This is an introduction to UAM project – management server for Universal appliances (new TPv4, eDee and SafeQube) and the Vert.x framework on which it is developed.

There was a need for easy installation and upgrade of OS and applications running on an UA so we needed a system to manage UAs with as little user interaction as possible.
The main requirements are robustness (we will deal with unrealiable networks and possible power outages), small executables (there is limited storage on the SafeQube) and little disk access (we don’t want to wear out our SafeQube flashdisks).

UAThe system has 2 parts:

  • UA management server – server application which will be deployed next to CML and will contain APIs for system administration
  • UA management server proxy – application cluster which will be deployed on SafeQubes and will cache application binaries and configuration

Both applications are developed using Vert.x framework. UAM server uses also database as configuration storage and proxy applications use Hazelcast for clustering.

Vert.x is an application framework for programming servers (especially web servers). It is built on top of Netty so no application container like Tomcat or Jetty is necessary.

I will show several examples of working with Vert.x so you can try out writing your own applications.

Starting a web server is simple:

    .requestHandler(request -> {
        System.out.println("Received request from " + request.remoteAddress().host());

Using this approach is fast, but you have to handle which business logic to call for which endpoint and it can get quite messy.
Fortunately, we can do better using Vert.x web module:

Router router = Router.router(vertx);
router.route("/hello").handler(context -> {
    String name = context.request().getParam("name");
    context.response().end("Hello " + name);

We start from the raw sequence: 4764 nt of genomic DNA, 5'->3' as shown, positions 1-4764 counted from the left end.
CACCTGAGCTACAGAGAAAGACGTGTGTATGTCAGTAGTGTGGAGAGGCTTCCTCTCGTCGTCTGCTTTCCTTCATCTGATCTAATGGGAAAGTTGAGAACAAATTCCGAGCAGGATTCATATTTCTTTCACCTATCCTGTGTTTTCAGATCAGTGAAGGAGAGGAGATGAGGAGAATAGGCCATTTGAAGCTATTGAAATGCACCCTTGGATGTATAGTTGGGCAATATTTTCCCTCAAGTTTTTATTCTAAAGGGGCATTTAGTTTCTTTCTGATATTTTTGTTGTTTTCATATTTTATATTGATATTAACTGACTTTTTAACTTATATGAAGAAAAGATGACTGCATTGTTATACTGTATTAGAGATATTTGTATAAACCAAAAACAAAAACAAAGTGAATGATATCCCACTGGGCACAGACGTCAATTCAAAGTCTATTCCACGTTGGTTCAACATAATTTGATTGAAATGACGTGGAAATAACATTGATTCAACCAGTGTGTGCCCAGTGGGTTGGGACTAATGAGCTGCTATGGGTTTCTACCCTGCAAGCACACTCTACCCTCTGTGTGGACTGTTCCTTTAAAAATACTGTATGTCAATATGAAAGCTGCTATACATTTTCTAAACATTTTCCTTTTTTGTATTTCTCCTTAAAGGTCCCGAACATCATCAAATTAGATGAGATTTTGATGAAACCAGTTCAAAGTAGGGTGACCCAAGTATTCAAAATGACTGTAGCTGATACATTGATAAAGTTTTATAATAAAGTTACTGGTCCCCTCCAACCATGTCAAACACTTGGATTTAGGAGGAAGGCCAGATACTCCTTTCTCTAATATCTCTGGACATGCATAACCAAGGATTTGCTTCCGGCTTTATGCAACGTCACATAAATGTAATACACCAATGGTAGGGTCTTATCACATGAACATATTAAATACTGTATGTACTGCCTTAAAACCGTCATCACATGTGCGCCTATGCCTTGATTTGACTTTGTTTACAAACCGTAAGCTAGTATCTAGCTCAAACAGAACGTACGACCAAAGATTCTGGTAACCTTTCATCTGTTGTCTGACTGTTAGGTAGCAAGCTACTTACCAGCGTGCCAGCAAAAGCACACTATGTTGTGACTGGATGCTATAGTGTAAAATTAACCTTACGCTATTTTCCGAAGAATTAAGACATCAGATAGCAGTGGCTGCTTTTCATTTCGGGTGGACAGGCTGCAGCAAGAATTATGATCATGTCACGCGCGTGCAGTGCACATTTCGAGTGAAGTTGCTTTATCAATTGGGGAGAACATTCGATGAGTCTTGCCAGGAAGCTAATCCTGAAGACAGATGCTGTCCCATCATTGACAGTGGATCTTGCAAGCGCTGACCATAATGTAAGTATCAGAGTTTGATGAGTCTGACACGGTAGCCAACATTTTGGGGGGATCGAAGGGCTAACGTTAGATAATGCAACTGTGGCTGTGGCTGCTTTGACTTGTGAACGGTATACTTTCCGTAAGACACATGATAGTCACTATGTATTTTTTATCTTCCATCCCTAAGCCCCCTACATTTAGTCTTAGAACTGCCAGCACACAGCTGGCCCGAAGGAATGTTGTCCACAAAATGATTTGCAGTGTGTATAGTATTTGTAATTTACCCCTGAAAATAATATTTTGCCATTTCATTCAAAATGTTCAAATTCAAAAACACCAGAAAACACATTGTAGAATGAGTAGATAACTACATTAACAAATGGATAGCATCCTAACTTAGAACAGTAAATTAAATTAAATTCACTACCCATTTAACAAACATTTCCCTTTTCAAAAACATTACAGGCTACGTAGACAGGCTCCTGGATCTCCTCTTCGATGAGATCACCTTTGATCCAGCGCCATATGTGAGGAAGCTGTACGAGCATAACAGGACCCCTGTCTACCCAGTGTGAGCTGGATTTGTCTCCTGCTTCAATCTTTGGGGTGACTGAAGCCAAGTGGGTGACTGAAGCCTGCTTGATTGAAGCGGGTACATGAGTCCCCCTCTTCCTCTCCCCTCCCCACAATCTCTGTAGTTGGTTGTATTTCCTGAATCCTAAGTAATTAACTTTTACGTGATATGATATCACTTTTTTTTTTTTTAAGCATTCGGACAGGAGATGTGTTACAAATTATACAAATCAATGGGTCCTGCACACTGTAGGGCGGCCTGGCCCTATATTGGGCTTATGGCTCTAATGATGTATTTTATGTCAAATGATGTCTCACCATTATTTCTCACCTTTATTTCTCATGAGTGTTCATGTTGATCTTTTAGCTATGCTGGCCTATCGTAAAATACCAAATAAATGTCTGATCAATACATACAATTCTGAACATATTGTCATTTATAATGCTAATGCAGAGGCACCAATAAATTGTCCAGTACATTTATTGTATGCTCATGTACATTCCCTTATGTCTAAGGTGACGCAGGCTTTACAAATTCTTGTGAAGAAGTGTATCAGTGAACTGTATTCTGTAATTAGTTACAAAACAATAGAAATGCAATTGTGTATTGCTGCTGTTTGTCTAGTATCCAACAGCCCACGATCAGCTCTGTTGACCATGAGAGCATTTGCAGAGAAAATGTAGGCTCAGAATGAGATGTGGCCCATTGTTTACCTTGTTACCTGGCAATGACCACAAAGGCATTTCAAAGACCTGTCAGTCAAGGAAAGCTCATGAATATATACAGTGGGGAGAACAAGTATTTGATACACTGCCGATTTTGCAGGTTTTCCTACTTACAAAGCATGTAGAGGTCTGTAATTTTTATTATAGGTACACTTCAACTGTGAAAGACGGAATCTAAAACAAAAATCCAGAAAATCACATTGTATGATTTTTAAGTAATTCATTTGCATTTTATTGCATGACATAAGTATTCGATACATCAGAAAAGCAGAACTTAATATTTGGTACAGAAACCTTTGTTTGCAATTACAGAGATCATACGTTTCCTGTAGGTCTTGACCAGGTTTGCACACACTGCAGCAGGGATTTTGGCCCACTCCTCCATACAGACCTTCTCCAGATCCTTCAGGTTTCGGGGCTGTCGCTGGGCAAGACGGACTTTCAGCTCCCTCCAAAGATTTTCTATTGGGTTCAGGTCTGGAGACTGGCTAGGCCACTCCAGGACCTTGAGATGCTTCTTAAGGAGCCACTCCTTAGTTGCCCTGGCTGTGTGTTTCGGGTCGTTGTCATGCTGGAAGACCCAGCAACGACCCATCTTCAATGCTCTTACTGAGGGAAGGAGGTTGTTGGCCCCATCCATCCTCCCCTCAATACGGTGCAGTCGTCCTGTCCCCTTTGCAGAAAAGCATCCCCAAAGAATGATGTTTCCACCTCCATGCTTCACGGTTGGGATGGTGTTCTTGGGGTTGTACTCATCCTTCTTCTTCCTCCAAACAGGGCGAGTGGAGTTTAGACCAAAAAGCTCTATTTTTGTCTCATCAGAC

router.get("/ping").handler(context -> {


This way, we can easily separate business logic for our endpoints.

Do you need request logging or security? You can add more routes for same endpoints. Routes are then processed in the order of addition to the router and can call next route in the chain or just end the response.

Router router = Router.router(vertx);
router.get("/secured-resource").handler(context -> {
    if ("password".equals(context.getCookie("securityToken"))) {;
    } else {
        context.response().setStatusCode(401).end("sorry, you are not authorized to see the secured stuff");

router.get("/secured-resource").handler(context -> {
    context.response().end("top secret stuff");

Do you want more than just APIs? There are template engines for Handlebars, MVEL, Thymeleaf or Jade if you want to use their functionality.


Things get more interesting when you configure Vert.x instances to form a cluster. Currently, the only production ready cluster manager is built on top of Hazelcast, so we will use it.

VertxOptions options = new VertxOptions();

Vertx.clusteredVertx(options, result -> {
    if (result.succeeded()) {
        Vertx vertx = result.result();
        //initialize what we need
    } else {
        LOGGER.error("Failed to start vertx cluster", result.cause());

As you can see, starting Vert.x cluster isn’t that complicated. Just be careful to set correct cluster host address or you may find out that the cluster doesn’t behave how you would expect.
And what functionality is available for clustered applications? There is clustered event bus, where you can use point-to-point or publish-subscribe messaging. Just register your consumers and send them messages to logical addresses without ever caring on which node the consumer resides.

vertx.eventBus().consumer("/echo", message -> {

vertx.eventBus().send("/echo", "ping");

I hope this short introduction to Vert.x will make you curious to look at its documentation and start writing your own applications on top of it.

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